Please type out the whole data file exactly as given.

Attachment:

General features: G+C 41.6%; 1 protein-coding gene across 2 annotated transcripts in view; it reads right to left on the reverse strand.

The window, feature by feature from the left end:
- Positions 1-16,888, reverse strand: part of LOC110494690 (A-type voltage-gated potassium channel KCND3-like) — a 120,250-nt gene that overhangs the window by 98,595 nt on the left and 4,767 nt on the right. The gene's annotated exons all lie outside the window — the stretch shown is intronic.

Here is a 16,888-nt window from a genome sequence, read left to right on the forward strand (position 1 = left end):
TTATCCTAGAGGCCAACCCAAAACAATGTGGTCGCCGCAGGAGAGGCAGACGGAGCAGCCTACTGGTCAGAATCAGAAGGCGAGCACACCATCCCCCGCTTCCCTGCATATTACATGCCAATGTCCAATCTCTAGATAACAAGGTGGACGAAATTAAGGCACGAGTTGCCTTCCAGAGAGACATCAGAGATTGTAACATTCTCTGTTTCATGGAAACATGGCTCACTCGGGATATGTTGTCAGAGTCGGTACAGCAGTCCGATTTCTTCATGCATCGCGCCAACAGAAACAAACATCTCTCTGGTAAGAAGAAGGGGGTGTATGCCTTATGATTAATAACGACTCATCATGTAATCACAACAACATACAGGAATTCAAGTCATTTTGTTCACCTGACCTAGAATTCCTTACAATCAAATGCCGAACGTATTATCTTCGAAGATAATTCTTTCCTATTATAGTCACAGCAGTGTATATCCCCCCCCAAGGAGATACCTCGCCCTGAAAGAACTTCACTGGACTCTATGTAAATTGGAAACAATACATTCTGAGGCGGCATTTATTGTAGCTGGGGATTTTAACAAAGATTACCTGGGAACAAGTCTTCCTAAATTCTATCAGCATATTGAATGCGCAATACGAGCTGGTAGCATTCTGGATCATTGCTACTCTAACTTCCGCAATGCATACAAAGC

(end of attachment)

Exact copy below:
General features: G+C 41.6%; 1 protein-coding gene across 2 annotated transcripts in view; it reads right to left on the reverse strand.

The window, feature by feature from the left end:
- Positions 1-16,888, reverse strand: part of LOC110494690 (A-type voltage-gated potassium channel KCND3-like) — a 120,250-nt gene that overhangs the window by 98,595 nt on the left and 4,767 nt on the right. The gene's annotated exons all lie outside the window — the stretch shown is intronic.

Here is a 16,888-nt window from a genome sequence, read left to right on the forward strand (position 1 = left end):
TTATCCTAGAGGCCAACCCAAAACAATGTGGTCGCCGCAGGAGAGGCAGACGGAGCAGCCTACTGGTCAGAATCAGAAGGCGAGCACACCATCCCCCGCTTCCCTGCATATTACATGCCAATGTCCAATCTCTAGATAACAAGGTGGACGAAATTAAGGCACGAGTTGCCTTCCAGAGAGACATCAGAGATTGTAACATTCTCTGTTTCATGGAAACATGGCTCACTCGGGATATGTTGTCAGAGTCGGTACAGCAGTCCGATTTCTTCATGCATCGCGCCAACAGAAACAAACATCTCTCTGGTAAGAAGAAGGGGGTGTATGCCTTATGATTAATAACGACTCATCATGTAATCACAACAACATACAGGAATTCAAGTCATTTTGTTCACCTGACCTAGAATTCCTTACAATCAAATGCCGAACGTATTATCTTCGAAGATAATTCTTTCCTATTATAGTCACAGCAGTGTATATCCCCCCCCAAGGAGATACCTCGCCCTGAAAGAACTTCACTGGACTCTATGTAAATTGGAAACAATACATTCTGAGGCGGCATTTATTGTAGCTGGGGATTTTAACAAAGATTACCTGGGAACAAGTCTTCCTAAATTCTATCAGCATATTGAATGCGCAATACGAGCTGGTAGCATTCTGGATCATTGCTACTCTAACTTCCGCAATGCATACAAAGC